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France joins Canada in banning LGBTQ2S+ ‘conversion therapy’ without exemptions

France joins Canada in banning LGBTQ2S+ ‘conversion therapy’ without exemptions | Xtra Magazine

France’s parliament has voted to follow Canada, 20 U.S. states and five other nations in outlawing conversion therapy.

The ban prohibits the widely condemned practice of attempting to change or “cure” an LGBTQ2S+ person’s sexual orientation or gender identity. Violators will face more than just a slap on the wrist: a fine of 30,000 euros, the equivalent of approximately $43, 500 Canadian dollars, as well as possible imprisonment for up to two years, according to Reuters. Even more serious penalties could be levied if the perpetrators harm minors or vulnerable adults.

The law allows no exemptions for religious or any other groups or medical practitioners.

France’s bill is expected to be signed into law by President Emmanuel Macron before the end of February 2022, as French newspaper The Connexion reports. It has the backing of two key members of Macron’s cabinet: out gay European Affairs Minister Clement Beaune and Equalities Minister Élisabeth Moreno, both of whom tweeted their support for the legislation.

“No, being yourself is not a crime,” Moreno said on Twitter.

The text of the legislation outlaws “practices, behaviours or words aiming to modify or repress [someone’s] sexual orientation or identity, having an effect that alters their physical or mental health.” Proponents of the bill said in 2019 their research had uncovered “hundreds of recent cases” of conversion therapy being practiced in France.

Calling conversion therapy harmful and ineffective, several major medical associations around the world already condemn the practice, which has taken the form of everything from forced prayer to injections, electric shocks and even sexual assault. Leading critics of the practice include the World Health Organization (WHO), American Psychiatric Association (APA) and American Medical Association (AMA), with the latter having opposed conversion therapy since 1996.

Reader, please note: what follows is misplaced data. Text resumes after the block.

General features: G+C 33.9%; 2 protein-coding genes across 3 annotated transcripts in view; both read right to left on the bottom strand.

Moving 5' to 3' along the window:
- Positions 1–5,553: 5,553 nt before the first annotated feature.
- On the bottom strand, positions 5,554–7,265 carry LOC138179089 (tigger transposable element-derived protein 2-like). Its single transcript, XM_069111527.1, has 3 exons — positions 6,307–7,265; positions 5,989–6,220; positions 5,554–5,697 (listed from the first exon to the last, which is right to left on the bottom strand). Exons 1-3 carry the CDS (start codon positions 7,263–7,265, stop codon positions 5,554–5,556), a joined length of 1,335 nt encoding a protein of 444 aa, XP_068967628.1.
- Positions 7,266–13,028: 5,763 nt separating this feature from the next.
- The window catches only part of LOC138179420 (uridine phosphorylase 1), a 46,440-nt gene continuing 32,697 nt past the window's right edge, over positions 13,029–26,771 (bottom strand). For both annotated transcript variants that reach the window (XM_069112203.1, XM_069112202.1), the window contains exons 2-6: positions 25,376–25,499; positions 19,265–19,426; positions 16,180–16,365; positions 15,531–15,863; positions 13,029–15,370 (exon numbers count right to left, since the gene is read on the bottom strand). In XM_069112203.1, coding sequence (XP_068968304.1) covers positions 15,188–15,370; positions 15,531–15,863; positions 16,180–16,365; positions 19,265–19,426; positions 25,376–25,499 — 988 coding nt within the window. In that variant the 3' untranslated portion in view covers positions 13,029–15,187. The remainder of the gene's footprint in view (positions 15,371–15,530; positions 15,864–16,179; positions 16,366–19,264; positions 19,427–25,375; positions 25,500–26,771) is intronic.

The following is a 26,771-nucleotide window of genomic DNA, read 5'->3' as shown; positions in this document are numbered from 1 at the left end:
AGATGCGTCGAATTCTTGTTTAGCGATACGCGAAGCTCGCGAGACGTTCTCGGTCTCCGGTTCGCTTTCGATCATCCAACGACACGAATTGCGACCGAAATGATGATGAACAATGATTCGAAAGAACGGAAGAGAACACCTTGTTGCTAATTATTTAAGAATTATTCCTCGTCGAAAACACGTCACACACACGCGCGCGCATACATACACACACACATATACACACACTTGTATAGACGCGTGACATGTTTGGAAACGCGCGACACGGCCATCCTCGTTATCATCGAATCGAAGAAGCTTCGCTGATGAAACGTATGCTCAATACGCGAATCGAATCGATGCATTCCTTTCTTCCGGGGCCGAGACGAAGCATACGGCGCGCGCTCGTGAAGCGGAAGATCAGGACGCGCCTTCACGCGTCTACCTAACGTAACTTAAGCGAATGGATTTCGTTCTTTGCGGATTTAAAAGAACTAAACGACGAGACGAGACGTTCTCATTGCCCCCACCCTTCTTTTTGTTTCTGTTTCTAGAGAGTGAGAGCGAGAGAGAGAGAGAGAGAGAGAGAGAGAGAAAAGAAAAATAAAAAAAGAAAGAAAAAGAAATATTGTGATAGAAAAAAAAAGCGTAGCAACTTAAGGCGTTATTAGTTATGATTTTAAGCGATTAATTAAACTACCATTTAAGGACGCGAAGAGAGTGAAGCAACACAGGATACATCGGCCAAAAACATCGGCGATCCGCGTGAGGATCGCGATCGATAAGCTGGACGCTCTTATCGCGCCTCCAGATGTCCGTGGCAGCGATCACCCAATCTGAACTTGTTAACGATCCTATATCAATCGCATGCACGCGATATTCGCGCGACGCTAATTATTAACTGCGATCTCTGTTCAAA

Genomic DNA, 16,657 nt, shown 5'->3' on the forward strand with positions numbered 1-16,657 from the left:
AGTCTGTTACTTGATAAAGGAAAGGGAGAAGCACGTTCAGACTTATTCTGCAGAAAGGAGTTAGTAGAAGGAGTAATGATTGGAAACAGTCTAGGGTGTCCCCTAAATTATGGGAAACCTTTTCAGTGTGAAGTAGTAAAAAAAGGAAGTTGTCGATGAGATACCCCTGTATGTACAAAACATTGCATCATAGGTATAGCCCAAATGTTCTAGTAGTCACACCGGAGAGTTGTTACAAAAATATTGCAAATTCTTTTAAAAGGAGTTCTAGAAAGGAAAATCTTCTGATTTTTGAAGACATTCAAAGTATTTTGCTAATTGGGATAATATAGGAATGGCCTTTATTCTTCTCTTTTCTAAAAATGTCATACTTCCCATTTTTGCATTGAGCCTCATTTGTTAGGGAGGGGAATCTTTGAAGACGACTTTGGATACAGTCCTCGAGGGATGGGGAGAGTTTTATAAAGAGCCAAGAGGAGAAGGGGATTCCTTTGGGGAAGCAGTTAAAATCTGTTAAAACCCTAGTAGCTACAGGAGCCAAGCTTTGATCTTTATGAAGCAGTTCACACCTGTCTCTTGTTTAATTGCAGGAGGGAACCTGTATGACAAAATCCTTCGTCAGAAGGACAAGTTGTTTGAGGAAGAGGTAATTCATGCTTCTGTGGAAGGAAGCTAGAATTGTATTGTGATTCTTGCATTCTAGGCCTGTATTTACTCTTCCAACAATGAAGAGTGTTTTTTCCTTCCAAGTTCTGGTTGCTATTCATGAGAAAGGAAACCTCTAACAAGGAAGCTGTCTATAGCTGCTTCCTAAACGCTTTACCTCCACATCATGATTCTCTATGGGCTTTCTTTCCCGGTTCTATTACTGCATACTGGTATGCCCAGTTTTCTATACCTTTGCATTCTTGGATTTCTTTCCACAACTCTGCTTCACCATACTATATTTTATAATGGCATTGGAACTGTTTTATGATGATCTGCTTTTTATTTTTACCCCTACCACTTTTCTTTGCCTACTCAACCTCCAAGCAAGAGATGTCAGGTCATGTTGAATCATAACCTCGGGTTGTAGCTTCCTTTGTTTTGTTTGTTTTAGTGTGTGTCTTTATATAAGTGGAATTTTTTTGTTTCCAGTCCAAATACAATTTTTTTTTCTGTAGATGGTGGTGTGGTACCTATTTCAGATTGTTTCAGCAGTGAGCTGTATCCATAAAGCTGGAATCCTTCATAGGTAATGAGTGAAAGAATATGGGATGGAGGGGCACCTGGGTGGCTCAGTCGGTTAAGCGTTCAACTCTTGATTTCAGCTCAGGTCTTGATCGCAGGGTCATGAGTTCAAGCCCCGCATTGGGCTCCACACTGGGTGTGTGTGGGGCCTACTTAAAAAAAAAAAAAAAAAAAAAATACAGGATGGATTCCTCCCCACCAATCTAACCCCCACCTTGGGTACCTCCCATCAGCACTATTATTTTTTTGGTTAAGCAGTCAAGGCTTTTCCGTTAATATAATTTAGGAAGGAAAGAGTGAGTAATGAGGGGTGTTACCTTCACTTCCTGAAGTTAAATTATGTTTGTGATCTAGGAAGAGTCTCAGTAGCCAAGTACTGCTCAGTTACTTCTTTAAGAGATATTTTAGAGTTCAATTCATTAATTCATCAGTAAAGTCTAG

Brazil, Ecuador, Malta, Albania and Germany already have similar laws on the books.

Next month, Canada’s own ban on conversion therapy is set to go into effect. The House of Commons and Senate passed Bill C-4 unanimously last month, and the legislation received “royal assent” on Dec. 8, which is a ceremonial signing by the governor general of Canada or a deputy.

Prime Minister Justin Trudeau hailed the bill’s passage following months of delay. After the legislation stalled in parliament earlier this year, Trudeau vowed to reintroduce C-4 within 100 days and sign it into law.

“It’s official: Our government’s legislation banning the despicable and degrading practice of conversion therapy has received Royal Assent—meaning it is now law,” Trudeau tweeted on Dec. 8. “LGBTQ2 Canadians, we’ll always stand up for you and your rights.”

The legislation had been languishing in Parliament since NDP MP Sheri Benson first tabled a related petition back in 2019, as Xtra’s Mel Woods reported last week. A bill nearly passed this summer, but stalled in the Senate before the end of the legislative session. This time, it moved from being tabled to becoming law in two weeks’ time, with the backing of the conservative opposition.

Once in effect, Canada’s criminal code will outlaw conversion therapy for both children and adults, and it will be a crime to promote or profit from the practice.

But there is no nationwide ban on conversion therapy in either the United States or the United Kingdom. A patchwork of 20 U.S. states, such as New Mexico, Utah and Virginia have banned conversion therapy, but the laws only apply to minors, according to the Movement Advancement Project. Although a California bill hoped to make the state the first in the country to outlaw the practice for both youth and adults, it was shelved in 2018 due to opposition from conservative Christians.

The U.K. legislation has hit similar roadblocks. As a long-delayed ban continues to flounder, Prime Minister Boris Johnson promised “pray the gay away” exemptions for religious groups earlier this year, according to Reuters.

Source: Xtra Magazine

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